- By Preet Bharara
- 368 pp.
- Reviewed by Kitty Kelley
- March 15, 2020
A fascinating look at all things legal from the former head of the SDNY.
With Doing Justice: A Prosecutor’s Thoughts on Crime, Punishment, and the Rule of Law, Preet Bharara writes himself into the diamond circle of Clarence Darrow. There have been other good books by lawyers — including Louis Nizer’s My Life in Court and One Man’s Freedom by Edward Bennett Williams — that have enriched our understanding of the law and its application by practitioners of the bar. But Darrow set the gold standard in 1932 with The Story of My Life, which recounts one of the most extraordinary legal careers in American history.
In recent years, we’ve had to turn to the fiction of John Grisham (The Firm, The Client, The Pelican Brief, etc.) and the work of Aaron Sorkin (including his Broadway adaptations of “A Few Good Men” and To Kill a Mockingbird) to appreciate the vexing complexities that challenge doing justice.
But now we have an un-put-down-able primer from the former U.S. attorney for the Southern District of New York (SDNY), written with immense skill and engaging style. He’s tough, smart, and funny. He does not condescend to readers without legal credentials but clearly explains what “confirmation bias” is, what “proffers” are, and why most trial lawyers won’t risk irritating judges with “a motion for reconsideration.”
He tells riveting stories from real-life experience and attributes his near-perfect record as a federal prosecutor to the hard work and preparation that his team invested in achieving convictions in cases such as the Madoff/JPMorgan Chase Ponzi scheme and a scam defrauding a fund for Holocaust survivors.
Impressive is Bharara’s professional generosity. He dedicates his book to the “fearless women and men of the U.S. Attorney’s Office for the Southern District of New York” and, throughout its pages, he cites those who helped him achieve enormous success, naming numerous attorneys, as well as investigators and police detectives.
He wins admiration when he admits error. “We did not always get it right…we pursued cases that some people thought were overreach, and we walked away from others that some were dying to see us bring.”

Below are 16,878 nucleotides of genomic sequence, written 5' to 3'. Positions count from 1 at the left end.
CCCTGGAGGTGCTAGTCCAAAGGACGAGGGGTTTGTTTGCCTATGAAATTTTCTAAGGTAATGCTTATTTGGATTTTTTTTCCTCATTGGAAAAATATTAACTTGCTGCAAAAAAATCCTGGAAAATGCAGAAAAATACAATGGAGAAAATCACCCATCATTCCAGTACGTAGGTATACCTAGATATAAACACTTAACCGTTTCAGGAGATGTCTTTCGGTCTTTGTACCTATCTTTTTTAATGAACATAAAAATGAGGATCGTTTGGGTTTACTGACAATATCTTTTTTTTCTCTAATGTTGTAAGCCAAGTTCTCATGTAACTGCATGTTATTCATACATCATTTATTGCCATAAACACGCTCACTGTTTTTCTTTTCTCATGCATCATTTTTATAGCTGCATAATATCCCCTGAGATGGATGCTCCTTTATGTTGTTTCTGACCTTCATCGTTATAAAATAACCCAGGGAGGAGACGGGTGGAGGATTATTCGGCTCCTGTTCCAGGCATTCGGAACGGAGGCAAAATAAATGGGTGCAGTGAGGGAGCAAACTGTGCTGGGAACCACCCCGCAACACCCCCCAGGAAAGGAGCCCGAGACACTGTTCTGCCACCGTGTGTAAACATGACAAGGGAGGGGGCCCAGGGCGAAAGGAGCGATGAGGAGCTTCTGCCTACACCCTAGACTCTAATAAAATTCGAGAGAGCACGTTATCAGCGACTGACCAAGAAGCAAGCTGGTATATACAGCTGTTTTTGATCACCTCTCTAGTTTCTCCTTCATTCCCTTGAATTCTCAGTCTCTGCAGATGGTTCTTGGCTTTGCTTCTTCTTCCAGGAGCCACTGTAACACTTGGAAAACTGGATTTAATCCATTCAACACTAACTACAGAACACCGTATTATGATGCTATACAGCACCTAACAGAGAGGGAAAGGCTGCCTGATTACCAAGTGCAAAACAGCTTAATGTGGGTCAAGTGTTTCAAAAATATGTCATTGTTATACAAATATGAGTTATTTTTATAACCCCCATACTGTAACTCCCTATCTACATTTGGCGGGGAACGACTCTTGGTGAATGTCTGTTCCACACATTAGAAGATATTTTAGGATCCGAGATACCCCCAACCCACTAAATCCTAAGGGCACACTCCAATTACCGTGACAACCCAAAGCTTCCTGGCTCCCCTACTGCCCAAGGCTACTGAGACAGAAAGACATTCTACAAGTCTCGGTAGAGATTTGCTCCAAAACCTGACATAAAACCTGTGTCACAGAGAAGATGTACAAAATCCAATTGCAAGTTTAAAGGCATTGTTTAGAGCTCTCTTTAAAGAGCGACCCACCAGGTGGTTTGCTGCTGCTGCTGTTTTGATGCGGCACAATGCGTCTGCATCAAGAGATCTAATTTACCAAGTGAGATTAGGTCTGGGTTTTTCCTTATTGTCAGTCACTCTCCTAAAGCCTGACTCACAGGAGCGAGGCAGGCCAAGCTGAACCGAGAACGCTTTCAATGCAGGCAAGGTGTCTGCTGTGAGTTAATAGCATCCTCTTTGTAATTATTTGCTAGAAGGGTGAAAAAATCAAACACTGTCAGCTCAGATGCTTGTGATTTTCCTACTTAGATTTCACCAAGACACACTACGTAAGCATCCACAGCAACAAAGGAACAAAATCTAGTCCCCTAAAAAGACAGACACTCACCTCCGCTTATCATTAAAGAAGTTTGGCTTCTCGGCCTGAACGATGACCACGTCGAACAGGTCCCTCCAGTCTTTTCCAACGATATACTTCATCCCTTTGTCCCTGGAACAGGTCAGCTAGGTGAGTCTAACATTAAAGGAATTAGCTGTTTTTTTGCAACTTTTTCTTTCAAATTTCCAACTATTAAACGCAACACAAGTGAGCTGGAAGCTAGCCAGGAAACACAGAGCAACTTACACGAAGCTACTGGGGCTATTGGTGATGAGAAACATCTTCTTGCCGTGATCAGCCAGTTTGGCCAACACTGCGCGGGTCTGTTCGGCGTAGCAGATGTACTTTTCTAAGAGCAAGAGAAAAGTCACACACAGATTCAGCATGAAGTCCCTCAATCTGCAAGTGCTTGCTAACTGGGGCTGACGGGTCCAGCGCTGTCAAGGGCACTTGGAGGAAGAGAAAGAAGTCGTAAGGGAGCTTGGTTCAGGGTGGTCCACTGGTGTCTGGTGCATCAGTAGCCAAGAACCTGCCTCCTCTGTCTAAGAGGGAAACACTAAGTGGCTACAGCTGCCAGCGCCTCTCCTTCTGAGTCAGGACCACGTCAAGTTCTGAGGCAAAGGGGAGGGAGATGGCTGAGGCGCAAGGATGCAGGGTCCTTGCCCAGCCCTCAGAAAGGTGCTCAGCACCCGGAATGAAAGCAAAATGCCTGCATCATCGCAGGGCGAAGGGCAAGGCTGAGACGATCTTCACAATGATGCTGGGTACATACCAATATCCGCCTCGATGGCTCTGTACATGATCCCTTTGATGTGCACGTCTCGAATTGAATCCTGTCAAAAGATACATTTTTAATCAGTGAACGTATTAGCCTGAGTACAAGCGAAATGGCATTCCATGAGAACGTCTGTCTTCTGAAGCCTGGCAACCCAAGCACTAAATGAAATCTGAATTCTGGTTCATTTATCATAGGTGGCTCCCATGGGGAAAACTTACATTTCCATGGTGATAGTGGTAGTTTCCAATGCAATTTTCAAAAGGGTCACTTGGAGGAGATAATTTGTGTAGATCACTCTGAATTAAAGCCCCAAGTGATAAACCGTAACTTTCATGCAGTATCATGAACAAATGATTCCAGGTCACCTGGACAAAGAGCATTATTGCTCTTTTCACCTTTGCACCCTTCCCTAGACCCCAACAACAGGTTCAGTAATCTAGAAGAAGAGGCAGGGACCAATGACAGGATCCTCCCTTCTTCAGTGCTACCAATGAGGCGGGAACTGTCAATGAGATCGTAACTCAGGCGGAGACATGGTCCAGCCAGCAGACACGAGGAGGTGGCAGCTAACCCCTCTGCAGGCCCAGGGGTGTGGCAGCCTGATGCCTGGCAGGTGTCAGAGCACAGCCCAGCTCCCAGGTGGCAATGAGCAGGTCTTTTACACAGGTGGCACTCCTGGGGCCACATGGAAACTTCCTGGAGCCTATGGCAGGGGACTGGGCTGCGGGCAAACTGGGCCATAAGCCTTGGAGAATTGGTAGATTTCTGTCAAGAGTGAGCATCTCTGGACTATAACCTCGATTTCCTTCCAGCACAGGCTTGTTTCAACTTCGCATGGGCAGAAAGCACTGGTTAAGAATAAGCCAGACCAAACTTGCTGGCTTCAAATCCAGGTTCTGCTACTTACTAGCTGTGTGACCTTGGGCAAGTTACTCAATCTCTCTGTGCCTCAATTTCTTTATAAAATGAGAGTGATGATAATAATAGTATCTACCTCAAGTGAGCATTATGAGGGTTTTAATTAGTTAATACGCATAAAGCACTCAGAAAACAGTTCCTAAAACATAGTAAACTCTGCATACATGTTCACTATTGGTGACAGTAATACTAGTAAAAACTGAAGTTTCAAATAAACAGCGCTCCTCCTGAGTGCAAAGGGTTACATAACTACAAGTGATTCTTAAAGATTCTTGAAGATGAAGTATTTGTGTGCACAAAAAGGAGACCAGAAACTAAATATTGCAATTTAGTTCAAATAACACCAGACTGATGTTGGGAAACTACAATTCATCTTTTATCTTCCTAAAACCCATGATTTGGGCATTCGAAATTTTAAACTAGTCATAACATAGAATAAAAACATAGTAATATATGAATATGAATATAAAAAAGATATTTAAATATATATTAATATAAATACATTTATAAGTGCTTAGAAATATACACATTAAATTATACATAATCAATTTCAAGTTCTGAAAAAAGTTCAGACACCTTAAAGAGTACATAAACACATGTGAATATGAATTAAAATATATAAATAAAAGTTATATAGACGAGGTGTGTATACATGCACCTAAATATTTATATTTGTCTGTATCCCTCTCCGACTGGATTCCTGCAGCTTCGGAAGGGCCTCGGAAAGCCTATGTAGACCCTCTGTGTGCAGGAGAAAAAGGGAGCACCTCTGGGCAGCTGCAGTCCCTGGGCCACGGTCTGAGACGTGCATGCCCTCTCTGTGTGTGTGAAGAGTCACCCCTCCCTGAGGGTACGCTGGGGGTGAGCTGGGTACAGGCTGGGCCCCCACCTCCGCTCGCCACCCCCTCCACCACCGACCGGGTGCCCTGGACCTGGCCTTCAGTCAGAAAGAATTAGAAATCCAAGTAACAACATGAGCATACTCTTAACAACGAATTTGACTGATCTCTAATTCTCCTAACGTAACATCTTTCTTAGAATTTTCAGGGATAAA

In 2012, Bharara made the cover of TIME with the headline: “This Man is Busting Wall Street.” Yet some critics, like William D. Cohan in the Nation and Jesse Eisinger, author of the 2017 book The Chickenshit Club: Why the Justice Department Fails to Prosecute Executives, fault him for not indicting anyone after the 2008 financial crisis.
Bharara addresses the “odious conduct” by Wall Street thugs, writing: “No one likes the fact that bad actors got away with harming many innocent people,” but “we can only bring cases when the facts and the law lend support to an indictment.”
He prosecuted gangs, banks, drug lords, insider traders, arms traffickers, Russian money launderers, and “the epidemic of corruption in Albany.” In a chapter entitled “Three Men in a Room,” he draws a shady picture of New York governor Andrew Cuomo, State Assembly speaker Sheldon Silver, and State Senate majority leader Dean Skelos:
“Power in New York state is unduly concentrated in the hands of…just 3 men…who famously made all important decisions for the people of New York, mostly behind closed doors.”
He convicted two of the three and regrets not being able to wrestle the law into a choke-hold on the governor. “I have a lot I could say about the people we did not charge, after lengthy investigations. But I won’t. It is what it is.”
The SDNY is frequently referred to as the “Sovereign District” or the “Mother Church” because of its sterling record of criminal prosecutions. The New York Times calls it “one of New York City’s most powerful clubs,” because, as Bharara explains, its lawyers “are among the best-educated, most credentialed, highest achieving young lawyers in the country. Many clerk for the Supreme Court and are at the top of their class at the most prestigious schools.” Even he admits to having been intimidated by some of the résumés that crossed his desk.
But Bharara’s bona fides bow to none: Valedictorian of his high school, he graduated from Harvard and Columbia Law School, where he was a member of the Columbia Law Review. After several years in private practice doing white-collar defense work, Bharara served as chief counsel to Senator Chuck Schumer (D-NY) and was appointed by President Obama to be U.S. attorney for the SDNY, which, he writes, is “the best place I will ever work.” He held the position from 2009 to 2017 and racked up numerous convictions.
Following the 2016 presidential election, Donald Trump asked him to remain in his position, which gave him prosecutorial jurisdiction over many parts of Trump’s business empire. Seven weeks after the inauguration, Trump wanted him to resign. Bharara refused and was fired.
He later said on his podcast, “Stay Tuned with Preet,” that he believed the president would have asked him “to do something inappropriate” if he had stayed longer in the job. He joined New York University School of Law as distinguished scholar in residence, but he seems destined for broader horizons. Maybe Senator Preet? Possibly Governor Bharara?
Preet Bharara writes that you will not find God or grace in legal concepts or in formal notions of criminal justice. But be assured that you’ll find God and grace in this fascinating book.
[Editor's note: This review originally ran in 2019.]
Kitty Kelley is the author of seven number-one New York Times bestseller biographies. She is on the board of Reading Is Fundamental and the Independent.